mode and in the islanded mode according to its operating con-
ditions. Fig. 2 shows the schematic diagram of the 50kVA mi-
crogrid. This pilot plant is composed of a static switch (STS),
DER units, a BESS, and communication modules.
In the grid-connected mode, the MMS controls power ow
at the PCC. For power ow control, the MMS dispatches power
outputs of a diesel generator, a PV/wind hybrid system, and
a BESS. On the other hand, in the islanded mode, the MMS
controls frequency and voltages of the microgrid. To control
JEON et al.: DEVELOPMENT OF HARDWARE IN-THE-LOOP SIMULATION SYSTEM 2921
Fig. 2. Schematic diagram of the 50-kVA microgrid pilot plant installed in
KERI.
Fig. 3. Cooperative control structure.
frequency and voltages, the prototype MMS dispatches power
outputs of microsources and manages loads.
B. Cooperative Control Scheme
Acooperative control scheme is used to control power owat
the PCCin the grid-connected mode, and frequency and voltages
in the islanded mode. The scheme is composed of two steps, as
shown in Fig. 3. The BESS regulates power ow at the PCC or
frequency and voltage in primary, and the MMS then calculates
the proper power outputs of each microsource to make the power
output of the BESS the preplanned value by an operation plan.
The secondary regulation of the prototype MMS is in charge of
returning the current power output of the BESS to a preplanned
value, which is usually set at zero. The calculation procedure of
the MMS is as follows [40].
1) Calculate the Power Deviation of the BESS:
P
BESS
= P
BESS mea
P
BESS sch
(1)
where P
BESS
is the power deviation, P
BESS mea
is the mea-
sured real power output, and P
BESS sch
is the preplanned power
output.
2) Calculate the Change of the Power Set Point:
P
ref i
= pf P
i
P
BESS
(2)
where P
ref i
is the variation of the power set-point for the
ith microsource, and pf_P
i
is the participant factor for the ith
microsource.
In (2), the participant factor of ith microsource is a prede-
termined constant value and is decided by the inertia of the
microsource. The nal real power set point of the ith mi-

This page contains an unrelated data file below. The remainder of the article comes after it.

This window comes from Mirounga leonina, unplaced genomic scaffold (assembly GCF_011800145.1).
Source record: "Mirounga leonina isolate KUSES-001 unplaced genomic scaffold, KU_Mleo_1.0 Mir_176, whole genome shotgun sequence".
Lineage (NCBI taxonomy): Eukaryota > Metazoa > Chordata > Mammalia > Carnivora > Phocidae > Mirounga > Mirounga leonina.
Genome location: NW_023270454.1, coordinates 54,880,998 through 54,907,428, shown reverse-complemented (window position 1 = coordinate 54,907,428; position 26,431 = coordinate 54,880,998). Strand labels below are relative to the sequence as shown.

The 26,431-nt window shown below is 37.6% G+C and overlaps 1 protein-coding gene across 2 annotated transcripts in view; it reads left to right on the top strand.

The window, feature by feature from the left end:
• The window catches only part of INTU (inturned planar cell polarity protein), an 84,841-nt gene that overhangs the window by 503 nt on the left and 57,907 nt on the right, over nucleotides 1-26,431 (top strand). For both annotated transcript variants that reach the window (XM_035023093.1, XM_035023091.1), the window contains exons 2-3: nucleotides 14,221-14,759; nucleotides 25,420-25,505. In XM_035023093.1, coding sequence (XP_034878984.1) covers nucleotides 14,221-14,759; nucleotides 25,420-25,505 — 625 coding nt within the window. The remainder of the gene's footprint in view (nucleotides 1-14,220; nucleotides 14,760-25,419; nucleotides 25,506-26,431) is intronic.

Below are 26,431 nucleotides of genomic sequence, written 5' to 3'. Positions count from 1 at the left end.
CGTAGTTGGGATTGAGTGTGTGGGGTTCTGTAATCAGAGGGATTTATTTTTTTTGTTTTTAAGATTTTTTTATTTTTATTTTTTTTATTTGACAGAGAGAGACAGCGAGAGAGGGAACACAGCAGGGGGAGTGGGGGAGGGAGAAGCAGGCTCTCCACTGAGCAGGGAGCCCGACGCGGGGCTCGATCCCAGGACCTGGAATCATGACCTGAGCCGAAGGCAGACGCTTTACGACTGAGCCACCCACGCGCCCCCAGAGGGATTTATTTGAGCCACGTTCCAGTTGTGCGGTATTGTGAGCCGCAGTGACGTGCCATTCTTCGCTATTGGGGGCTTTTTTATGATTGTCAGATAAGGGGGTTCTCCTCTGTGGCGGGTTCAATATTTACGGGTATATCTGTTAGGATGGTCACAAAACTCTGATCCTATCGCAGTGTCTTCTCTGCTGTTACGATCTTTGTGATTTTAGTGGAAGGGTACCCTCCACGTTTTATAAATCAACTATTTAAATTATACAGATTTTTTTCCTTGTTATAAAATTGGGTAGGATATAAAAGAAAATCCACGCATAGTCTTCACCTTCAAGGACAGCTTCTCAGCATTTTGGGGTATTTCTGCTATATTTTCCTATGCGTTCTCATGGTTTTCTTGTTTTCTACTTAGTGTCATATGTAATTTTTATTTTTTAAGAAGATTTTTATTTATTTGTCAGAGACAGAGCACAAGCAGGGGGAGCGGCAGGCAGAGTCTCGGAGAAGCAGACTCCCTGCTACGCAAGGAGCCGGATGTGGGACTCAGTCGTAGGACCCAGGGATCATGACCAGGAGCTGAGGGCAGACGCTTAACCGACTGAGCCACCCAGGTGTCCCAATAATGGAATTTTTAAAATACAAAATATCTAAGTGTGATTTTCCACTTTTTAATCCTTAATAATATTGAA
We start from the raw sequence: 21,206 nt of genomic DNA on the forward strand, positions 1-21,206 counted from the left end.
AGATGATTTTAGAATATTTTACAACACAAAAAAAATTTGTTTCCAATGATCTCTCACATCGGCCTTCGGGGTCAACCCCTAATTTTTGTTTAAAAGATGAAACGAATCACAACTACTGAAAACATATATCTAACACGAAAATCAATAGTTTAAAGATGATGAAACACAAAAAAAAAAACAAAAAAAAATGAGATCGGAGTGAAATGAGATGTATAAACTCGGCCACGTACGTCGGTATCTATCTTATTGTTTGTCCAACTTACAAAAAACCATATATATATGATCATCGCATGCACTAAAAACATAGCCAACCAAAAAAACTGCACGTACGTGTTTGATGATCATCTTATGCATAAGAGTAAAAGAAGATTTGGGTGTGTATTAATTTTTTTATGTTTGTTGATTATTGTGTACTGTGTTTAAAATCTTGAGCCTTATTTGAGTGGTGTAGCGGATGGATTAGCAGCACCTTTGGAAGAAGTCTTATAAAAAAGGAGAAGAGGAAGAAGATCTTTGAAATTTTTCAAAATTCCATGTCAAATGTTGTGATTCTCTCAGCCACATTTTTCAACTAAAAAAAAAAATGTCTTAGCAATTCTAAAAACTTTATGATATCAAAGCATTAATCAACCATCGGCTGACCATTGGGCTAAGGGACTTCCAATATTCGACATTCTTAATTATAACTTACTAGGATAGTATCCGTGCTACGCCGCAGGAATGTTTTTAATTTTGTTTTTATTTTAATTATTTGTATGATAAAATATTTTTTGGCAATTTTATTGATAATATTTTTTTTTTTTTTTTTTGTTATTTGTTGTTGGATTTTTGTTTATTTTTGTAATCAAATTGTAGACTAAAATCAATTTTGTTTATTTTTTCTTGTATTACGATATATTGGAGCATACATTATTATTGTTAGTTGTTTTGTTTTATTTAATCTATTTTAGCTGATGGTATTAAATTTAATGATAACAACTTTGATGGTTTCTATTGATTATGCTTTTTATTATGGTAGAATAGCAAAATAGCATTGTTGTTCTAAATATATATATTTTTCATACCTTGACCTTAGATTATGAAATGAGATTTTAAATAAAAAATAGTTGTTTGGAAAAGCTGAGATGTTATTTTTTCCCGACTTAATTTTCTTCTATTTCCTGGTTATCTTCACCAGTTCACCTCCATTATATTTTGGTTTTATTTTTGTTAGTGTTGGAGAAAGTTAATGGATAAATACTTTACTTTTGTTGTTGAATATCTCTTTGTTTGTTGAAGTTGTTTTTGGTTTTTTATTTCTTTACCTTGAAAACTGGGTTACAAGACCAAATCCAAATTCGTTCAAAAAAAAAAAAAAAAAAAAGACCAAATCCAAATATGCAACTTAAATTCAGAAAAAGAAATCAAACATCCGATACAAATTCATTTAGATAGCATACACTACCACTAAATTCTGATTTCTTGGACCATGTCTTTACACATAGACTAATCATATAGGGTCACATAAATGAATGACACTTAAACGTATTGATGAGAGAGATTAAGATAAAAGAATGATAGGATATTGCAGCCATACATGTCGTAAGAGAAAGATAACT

crosource (P
ref i
) is determined by the summation of the current
power output value (P
out i
) and change of the power set point
(P
ref i
), as shown in Fig. 3. This secondary regulation algo-
rithm is executed every second by the MMS. The nal reactive
power set point produced can also be calculated in the same way
as real power.
C. Conguration and Implementation
The developed MMS is PC-based and is composed of a man
machine interface (MMI) module and a management algorithm
module. The MMI module gives the operating status of the
microgrid. The management algorithmis implemented by C++
language. Fig. 4 shows the MMI of the MMS.
The MMS has three RS-485 serial communication ports. The
rst one is connected to the diesel generator, the PV/wind hybrid
system, and the BESS. It is driven by the twisted pair multidrop
serial network with a communication protocol. The second one
is connected to a digital multimeter by the same manner with
the Modbus protocol. The last one is reserved for a redundancy.
Table I shows major specications of the developed MMS.
Table II shows the list of input signals to monitor the pilot plant,
and Table III shows the list of output command signal to control
microgrid components.
IV. PROPOSED HILS SYSTEM
A. Concept and Conguration
HILSis a technique used in developing and testing of complex
real-time embedded systems. The HILS system is a simulation
system including a real device. HILS has been mainly used to
test for vehicle systems and aircraft systems. The HILS system
consists of a device under test, a real-time simulator and its
interface. A device under test is a real device to be developed
or tested. A real-time simulator supplies the test environment
based on software modes to test a real device under development
or test [39]. Fig. 5 shows a conceptual structure of the HILS
system. In this paper, the device under test is a prototype MMS,
the real-time simulator is the real-time digital simulator for the
50-kVA microgrid pilot plant.
As mentioned in Section I, existing studies relating to algo-
rithms for microgrid control and management have been per-
formed using the ofine simulation and eld tests [4][22]. In
this paper, we propose the HILS system as an effective method.
Table IV shows the pros and cons among test methods.
The proposed HILSsystemis aimed at the test and verication
of control algorithms and operation strategies for a microgrid.
The HILS system is composed of the RTDS for real-time sim-
ulation of a microgrid, the prototype MMS under test, and a
communication emulator for interface between the MMS and
the RTDS, as shown in Fig. 6.
2922 IEEE TRANSACTIONS ON POWER ELECTRONICS, VOL. 25, NO. 12, DECEMBER 2010
Fig. 4. MMI of the developed MMS.
TABLE I
SPECIFICATIONS OF PROTOTYPE MMS
As seen in Fig. 6, the microgrid has a hierarchical control
structure. It has two control layers: the MMS and local con-
trollers (LCs). Each LC regulates the power outputs of mi-
crosources according to commands from the MMS. Here, each
LC is a power conditioner or a governor of microsources.